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book reviews the evidence both of explicit and more subtle preoccupations with film that appear in Lawrence's fiction, as well as a brilliantly researched look at the rise of film technology during Lawrence's life. The latter essay includes a well-informed survey of virtually every film, theatre, and TV adaptation of Lawrence's work; Morris buttresses his detailed record with persuasive judgments about each production, and he even notes each mention of Lawrence in films that may only contain a passing reference to him (e.g. Morris's resonant rumination on Jack Nicholson's memorable toast, "to ol' D. H. Lawrence," in the 1969 movie, Easy Rider). Parts IV and V of D. H. Lawrence: A Centenary Companion contain master bibliographies and composite indexes of Lawrence's life, work, places, and films, as well as a complete listing of proper names gathered from Lawrence's life and from all the critics who have written about him since his work first appeared. Poplawski's book must be regarded as an important and convenient addition to the decade's burgeoning scholarship on Lawrence. Peter Balbert ________________ Trinity University Cambridge Edition, Kangaroo D. H. Lawrence. Kangaroo. Bruce Steele, ed. New York: Cambridge University Press, 1994. lvi + 493 pp. $89.95 LAWRENCE'S POSTWAR "wander years" were marked by a ceaseless search for an ideal spot far removed from the taint of the civilization that had engaged in the Great War. Along with his wife Frieda, he sought a place untouched by the blighting effects of bourgeois materialism, Puritanical religion, and what he regarded as the charade of modern democracy. After more than two years in Italy and Sicily they headed for America upon being warmly beckoned there by Mabel Dodge Luhan. They had hopes of finding in the mountains of New Mexico or perhaps among the indigenous peoples of rural Mexico the spiritual home they called Rananim, where they dreamed of settling among a community of enlightened souls to live in anticipation of a new beginning. The American dream had been in Lawrence's mind as early as the fall of 1915, after the suppression in England of The Rainbow. Enthusiastically reading Cooper, Melville, and especially Whitman, he imagined America—more particularly aboriginal America—as the vital antidote to the fatal decline of Europe. Yet curiously, when the Lawrences finally set out for America, they headed east, from Italy to Ceylon (now Sri Lanka) and Australia. It is tempting to see the Australian visit, which lasted from 459 ELT 40:4 1997 4 May to 11 August 1922, as an afterthought. Not originally part of the visionary agenda, Australia nevertheless provided Lawrence with a suitable venue for testing certain key assumptions before facing the complex challenge of America. After less than a fortnight in Western Australia the Lawrences moved to Sidney, on the Pacific side of the continent, facing America. By 29 May they had settled in a seaside bungalow dubbed "Wyewurk" in the village of Thirroul in New South Wales, about forty miles south of Sidney. There on 3 June Lawrence began to work on Kangaroo. Writing at a prodigious pace (nearly 3,500 words per day), he finished the first draft of the novel in just forty-five days, sending the holograph manuscript to his agent on 17 July. Major revisions were undertaken about three months later, the Lawrences by this time having moved to Taos, New Mexico. Among other things he substantially revised the concluding chapter, and then changed it again in January before sending the corrected typescript off to his American publisher. As was his practice during these peripatetic years, Lawrence mailed a separate—and not identical—copy of the corrected typescript (and, later still, the corrected galley proofs) to his English publisher. Consequently, when Kangaroo was published in September 1923, readers on either side of the Atlantic were looking at rather different texts. For instance, the last chapter of the English edition contained about 375 words in its final pages not included in the American edition. Although these concluding paragraphs (describing the Australian coast receding as the protagonists sail westward "over the cold dark, inhospitable sea") have in fact appeared in most recent editions oÃ- Kangaroo...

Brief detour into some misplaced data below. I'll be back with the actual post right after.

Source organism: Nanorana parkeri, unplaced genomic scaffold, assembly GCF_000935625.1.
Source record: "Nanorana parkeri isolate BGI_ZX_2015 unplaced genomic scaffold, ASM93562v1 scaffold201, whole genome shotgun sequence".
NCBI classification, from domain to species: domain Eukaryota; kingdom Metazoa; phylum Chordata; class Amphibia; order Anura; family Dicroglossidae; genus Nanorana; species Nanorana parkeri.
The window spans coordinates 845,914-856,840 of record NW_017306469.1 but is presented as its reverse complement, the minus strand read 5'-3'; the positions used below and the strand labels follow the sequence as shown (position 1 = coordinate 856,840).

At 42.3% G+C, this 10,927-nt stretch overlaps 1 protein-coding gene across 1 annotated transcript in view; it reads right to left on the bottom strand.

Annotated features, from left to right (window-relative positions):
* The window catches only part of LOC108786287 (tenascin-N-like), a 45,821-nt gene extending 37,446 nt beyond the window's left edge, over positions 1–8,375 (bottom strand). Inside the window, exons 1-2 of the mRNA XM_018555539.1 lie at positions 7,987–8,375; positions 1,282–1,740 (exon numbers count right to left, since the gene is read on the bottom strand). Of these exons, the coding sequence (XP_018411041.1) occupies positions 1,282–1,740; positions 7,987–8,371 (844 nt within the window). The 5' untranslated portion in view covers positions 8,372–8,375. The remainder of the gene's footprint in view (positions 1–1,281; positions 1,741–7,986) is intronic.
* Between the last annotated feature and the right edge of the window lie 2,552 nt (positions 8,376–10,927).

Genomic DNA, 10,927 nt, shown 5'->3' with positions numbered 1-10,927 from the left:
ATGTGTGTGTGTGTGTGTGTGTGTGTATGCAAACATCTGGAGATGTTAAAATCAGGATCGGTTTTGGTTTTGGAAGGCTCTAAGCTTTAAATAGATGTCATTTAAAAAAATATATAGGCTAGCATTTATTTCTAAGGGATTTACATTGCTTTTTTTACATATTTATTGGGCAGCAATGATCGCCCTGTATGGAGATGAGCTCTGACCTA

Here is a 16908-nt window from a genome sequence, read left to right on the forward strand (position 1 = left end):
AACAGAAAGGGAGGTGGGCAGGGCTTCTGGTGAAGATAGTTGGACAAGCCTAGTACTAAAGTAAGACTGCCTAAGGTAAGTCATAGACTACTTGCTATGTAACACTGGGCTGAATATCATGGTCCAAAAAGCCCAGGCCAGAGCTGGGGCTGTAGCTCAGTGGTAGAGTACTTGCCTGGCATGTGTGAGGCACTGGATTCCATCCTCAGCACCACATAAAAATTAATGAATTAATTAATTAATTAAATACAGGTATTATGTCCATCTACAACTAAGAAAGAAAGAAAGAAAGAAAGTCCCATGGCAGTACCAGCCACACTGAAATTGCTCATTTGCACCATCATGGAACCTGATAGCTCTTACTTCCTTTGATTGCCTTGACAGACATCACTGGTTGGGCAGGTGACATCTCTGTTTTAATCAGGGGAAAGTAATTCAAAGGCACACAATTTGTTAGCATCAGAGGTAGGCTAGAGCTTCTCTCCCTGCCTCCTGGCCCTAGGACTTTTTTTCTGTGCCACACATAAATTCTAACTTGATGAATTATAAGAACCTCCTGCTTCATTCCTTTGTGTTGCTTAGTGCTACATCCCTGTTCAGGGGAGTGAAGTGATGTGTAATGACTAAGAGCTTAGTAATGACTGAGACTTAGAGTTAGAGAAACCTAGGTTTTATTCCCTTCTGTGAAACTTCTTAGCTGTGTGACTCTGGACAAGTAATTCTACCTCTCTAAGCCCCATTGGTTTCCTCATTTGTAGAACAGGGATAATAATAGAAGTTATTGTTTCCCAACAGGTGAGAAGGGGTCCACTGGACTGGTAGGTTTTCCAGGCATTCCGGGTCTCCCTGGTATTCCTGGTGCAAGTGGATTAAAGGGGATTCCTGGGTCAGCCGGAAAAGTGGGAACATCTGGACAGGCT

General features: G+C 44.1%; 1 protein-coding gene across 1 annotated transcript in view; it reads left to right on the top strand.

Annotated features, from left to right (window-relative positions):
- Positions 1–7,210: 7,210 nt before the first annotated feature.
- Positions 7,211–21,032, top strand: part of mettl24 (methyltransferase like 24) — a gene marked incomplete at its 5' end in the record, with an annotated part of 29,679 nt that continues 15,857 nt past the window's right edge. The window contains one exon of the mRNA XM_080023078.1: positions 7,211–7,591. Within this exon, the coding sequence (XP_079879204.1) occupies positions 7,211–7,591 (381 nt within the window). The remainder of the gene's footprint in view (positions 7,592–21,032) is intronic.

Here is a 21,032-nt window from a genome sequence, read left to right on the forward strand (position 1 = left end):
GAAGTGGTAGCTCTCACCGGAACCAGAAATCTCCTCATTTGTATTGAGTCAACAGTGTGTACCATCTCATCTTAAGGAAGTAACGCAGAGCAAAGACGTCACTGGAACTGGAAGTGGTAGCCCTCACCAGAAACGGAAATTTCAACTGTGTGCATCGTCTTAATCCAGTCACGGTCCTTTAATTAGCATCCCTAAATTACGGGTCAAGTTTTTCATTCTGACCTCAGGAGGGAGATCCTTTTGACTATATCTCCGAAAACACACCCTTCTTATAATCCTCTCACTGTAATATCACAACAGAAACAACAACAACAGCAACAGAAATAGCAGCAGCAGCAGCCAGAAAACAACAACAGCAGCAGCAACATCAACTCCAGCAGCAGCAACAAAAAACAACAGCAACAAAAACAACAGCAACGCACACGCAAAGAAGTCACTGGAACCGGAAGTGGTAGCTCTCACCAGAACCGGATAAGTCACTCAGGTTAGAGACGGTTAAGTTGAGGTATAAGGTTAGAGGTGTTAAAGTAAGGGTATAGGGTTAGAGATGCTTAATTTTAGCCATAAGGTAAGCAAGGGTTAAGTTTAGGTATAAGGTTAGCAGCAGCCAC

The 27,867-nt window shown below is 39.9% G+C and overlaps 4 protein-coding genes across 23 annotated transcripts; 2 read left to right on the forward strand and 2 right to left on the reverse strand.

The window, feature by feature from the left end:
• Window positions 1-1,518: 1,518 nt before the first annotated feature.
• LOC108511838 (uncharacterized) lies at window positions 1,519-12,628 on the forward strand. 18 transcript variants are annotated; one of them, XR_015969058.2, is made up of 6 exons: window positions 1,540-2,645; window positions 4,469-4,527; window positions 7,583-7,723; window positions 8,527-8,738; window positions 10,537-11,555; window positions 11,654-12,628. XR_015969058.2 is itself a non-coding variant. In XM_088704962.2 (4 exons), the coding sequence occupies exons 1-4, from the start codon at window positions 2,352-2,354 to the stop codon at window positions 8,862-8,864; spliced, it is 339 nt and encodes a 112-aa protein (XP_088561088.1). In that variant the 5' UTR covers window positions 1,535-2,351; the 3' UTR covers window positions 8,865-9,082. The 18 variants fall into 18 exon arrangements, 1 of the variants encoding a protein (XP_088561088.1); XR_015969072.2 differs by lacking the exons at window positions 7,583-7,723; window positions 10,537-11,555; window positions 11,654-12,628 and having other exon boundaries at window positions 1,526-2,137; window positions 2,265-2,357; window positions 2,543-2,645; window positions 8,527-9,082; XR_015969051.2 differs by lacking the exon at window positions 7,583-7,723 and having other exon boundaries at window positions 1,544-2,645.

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pp. 459-464
Launched on MUSE
Open Access
Archive Status
Will Be Archived 2021
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